Southern Illinois great for hunting Eurasian Collared Dove.
Keith runs the foremost dove enterprise in the Midwest. His members enjoy not only the finest wing-shooting anywhere, but his overall facilities and attention to detail makes this a "Down South" style dove hunt right here in the heartland. His members are offered several scheduled hunts per season over his immaculate sunflower fields.
Hunters are delivered to their blinds and picked up after the hunt. The hunters are then taken to the bird cleaning station where cold drinks and running water makes preparing their dove for travel a piece of cake. Also, on the first and last hunt of each season Graham's staff provide their hunters with a great cookout, including dove and wild turkey breast.
To become one of the lucky members of Keith Graham's Dove Club contact him at (217) 825-6552 or check out his website at www.grahamoutdooradventures.com.
On Labor Day evening I accompanied another good friend, Luke Terstreip Sr. to a freshly cut silage field. Luke had done some scouting and we put out a rotating-wing dove decoy and let the birds come to us. For the first time in my dove hunting career I saw and killed Eurasian Collared Dove.
The very first dove I killed that evening was dramatically different from the thousands of mourning dove I have taken in my life. First of all it was HUGE.
Second, it was a very light color, almost beige instead of the dark gray of the dove I am used to. Lastly, the bird had a distinct black ring around the back of its neck. I thought it was a ring-necked dove.
Later in the hunt a pair of doves buzzed the silage and I took them both. Both of these birds were also the larger subspecies that I later learned are actually called Eurasian Collared Dove.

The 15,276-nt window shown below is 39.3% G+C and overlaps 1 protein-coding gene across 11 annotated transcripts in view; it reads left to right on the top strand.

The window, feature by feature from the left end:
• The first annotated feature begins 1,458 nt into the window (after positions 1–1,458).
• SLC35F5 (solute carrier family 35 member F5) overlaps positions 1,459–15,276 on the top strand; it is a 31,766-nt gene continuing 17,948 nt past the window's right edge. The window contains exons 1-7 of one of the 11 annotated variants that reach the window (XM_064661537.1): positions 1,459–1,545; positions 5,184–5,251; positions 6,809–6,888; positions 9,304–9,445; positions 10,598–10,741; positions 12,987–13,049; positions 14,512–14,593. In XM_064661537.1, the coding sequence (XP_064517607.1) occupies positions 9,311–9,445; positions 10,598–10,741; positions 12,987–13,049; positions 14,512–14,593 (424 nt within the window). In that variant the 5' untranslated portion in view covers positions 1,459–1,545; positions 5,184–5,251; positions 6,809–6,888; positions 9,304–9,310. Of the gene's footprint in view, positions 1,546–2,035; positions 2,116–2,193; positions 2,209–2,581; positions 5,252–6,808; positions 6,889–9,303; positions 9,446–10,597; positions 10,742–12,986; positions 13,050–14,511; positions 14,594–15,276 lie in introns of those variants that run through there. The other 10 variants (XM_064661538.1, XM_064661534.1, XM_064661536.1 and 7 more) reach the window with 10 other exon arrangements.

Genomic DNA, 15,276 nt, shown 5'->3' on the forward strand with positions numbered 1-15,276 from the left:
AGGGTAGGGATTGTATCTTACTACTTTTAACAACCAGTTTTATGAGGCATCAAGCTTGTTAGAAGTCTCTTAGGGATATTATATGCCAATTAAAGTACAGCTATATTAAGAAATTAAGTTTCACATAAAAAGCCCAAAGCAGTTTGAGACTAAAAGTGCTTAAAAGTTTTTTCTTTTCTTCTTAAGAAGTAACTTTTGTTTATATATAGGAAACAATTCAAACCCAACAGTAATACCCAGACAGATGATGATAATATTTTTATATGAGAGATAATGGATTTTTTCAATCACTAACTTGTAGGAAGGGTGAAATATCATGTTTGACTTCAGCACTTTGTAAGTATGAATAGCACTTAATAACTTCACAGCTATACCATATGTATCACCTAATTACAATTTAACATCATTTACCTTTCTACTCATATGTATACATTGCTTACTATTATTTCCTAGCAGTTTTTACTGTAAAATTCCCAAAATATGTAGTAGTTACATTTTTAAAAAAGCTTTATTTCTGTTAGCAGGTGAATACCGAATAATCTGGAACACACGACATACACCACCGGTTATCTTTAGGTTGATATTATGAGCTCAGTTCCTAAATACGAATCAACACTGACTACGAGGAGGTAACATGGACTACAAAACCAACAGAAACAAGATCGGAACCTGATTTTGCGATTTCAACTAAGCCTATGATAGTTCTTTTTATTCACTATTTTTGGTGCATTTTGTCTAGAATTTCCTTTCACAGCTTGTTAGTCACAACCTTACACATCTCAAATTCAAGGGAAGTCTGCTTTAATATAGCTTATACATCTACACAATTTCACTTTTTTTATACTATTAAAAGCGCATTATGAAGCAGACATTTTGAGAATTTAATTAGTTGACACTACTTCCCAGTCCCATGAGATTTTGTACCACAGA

According to Ray Marshalla, a dove expert with the Illinois Department of Natural Resources, the Eurasian Collared Dove is not native to the U.S., but was introduced in Florida in the late 1980s. The birds' range has been moving northward at a very steady pace, and now have been documented in 48 states and provinces.
As of the dove census of 2007, Eurasian Collared Dove were recorded in 77 of Illinois' 102 counties and are most common in south/central Illinois.
Those numbers are bound to go up since Marshalla told me this dove's population can double every 15 months.
They are commonly found very close to towns and grain elevators. So far, they do not appear to be harming the native dove population and are about 67 percent larger that mourning doves.
Now for the really good news. Since these are not native birds they do not count against your daily dove limit. You can kill your 15 mourning dove and as many collared dove as you wish.
You must, however, hunt collared dove using all of the statewide regulations for native birds. Also, once you take your 15th mourning dove you must stop shooting.
If you wish to stay in the field to shoot collared dove you must do so without keeping your 15th native bird.
So as you can see there are lots of reasons to get out into the field and scratch out a limit of dove regardless of what they look like or what they are called.
Hopefully this information will help you in the field.
|Printer friendly Cite/link Email Feedback|
|Publication:||Daily Herald (Arlington Heights, IL)|
|Date:||Sep 14, 2018|
|Previous Article:||Southern Illinois native Kali Lynn to play Saturday.|
|Next Article:||Saluki women finish eighth in season opener.|